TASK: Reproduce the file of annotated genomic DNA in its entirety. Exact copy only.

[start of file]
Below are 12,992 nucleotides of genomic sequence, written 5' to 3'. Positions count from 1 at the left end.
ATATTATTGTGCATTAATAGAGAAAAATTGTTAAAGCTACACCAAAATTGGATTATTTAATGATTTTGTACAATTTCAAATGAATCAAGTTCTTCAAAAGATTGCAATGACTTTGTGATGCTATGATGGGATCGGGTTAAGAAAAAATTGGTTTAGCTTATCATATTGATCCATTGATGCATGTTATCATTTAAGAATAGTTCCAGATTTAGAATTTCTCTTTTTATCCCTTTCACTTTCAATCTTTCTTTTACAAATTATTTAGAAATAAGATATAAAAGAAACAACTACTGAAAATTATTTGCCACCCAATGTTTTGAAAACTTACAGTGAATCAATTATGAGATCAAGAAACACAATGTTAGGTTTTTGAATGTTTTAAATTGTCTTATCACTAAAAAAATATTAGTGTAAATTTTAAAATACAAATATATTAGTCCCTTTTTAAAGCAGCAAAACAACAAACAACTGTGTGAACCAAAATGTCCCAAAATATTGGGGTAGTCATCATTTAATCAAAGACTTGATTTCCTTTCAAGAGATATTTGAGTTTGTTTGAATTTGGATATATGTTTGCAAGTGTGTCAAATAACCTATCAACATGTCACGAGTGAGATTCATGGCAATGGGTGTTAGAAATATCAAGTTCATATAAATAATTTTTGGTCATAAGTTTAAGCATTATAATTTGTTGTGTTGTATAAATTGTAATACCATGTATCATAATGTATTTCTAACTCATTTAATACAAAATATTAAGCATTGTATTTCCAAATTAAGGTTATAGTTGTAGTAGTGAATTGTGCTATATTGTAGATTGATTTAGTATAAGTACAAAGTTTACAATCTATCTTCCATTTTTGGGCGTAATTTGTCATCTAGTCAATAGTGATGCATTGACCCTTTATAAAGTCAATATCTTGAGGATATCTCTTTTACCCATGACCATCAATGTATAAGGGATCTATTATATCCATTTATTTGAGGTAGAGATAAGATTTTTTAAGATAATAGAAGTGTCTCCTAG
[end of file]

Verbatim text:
Below are 12,992 nucleotides of genomic sequence, written 5' to 3'. Positions count from 1 at the left end.
ATATTATTGTGCATTAATAGAGAAAAATTGTTAAAGCTACACCAAAATTGGATTATTTAATGATTTTGTACAATTTCAAATGAATCAAGTTCTTCAAAAGATTGCAATGACTTTGTGATGCTATGATGGGATCGGGTTAAGAAAAAATTGGTTTAGCTTATCATATTGATCCATTGATGCATGTTATCATTTAAGAATAGTTCCAGATTTAGAATTTCTCTTTTTATCCCTTTCACTTTCAATCTTTCTTTTACAAATTATTTAGAAATAAGATATAAAAGAAACAACTACTGAAAATTATTTGCCACCCAATGTTTTGAAAACTTACAGTGAATCAATTATGAGATCAAGAAACACAATGTTAGGTTTTTGAATGTTTTAAATTGTCTTATCACTAAAAAAATATTAGTGTAAATTTTAAAATACAAATATATTAGTCCCTTTTTAAAGCAGCAAAACAACAAACAACTGTGTGAACCAAAATGTCCCAAAATATTGGGGTAGTCATCATTTAATCAAAGACTTGATTTCCTTTCAAGAGATATTTGAGTTTGTTTGAATTTGGATATATGTTTGCAAGTGTGTCAAATAACCTATCAACATGTCACGAGTGAGATTCATGGCAATGGGTGTTAGAAATATCAAGTTCATATAAATAATTTTTGGTCATAAGTTTAAGCATTATAATTTGTTGTGTTGTATAAATTGTAATACCATGTATCATAATGTATTTCTAACTCATTTAATACAAAATATTAAGCATTGTATTTCCAAATTAAGGTTATAGTTGTAGTAGTGAATTGTGCTATATTGTAGATTGATTTAGTATAAGTACAAAGTTTACAATCTATCTTCCATTTTTGGGCGTAATTTGTCATCTAGTCAATAGTGATGCATTGACCCTTTATAAAGTCAATATCTTGAGGATATCTCTTTTACCCATGACCATCAATGTATAAGGGATCTATTATATCCATTTATTTGAGGTAGAGATAAGATTTTTTAAGATAATAGAAGTGTCTCCTAG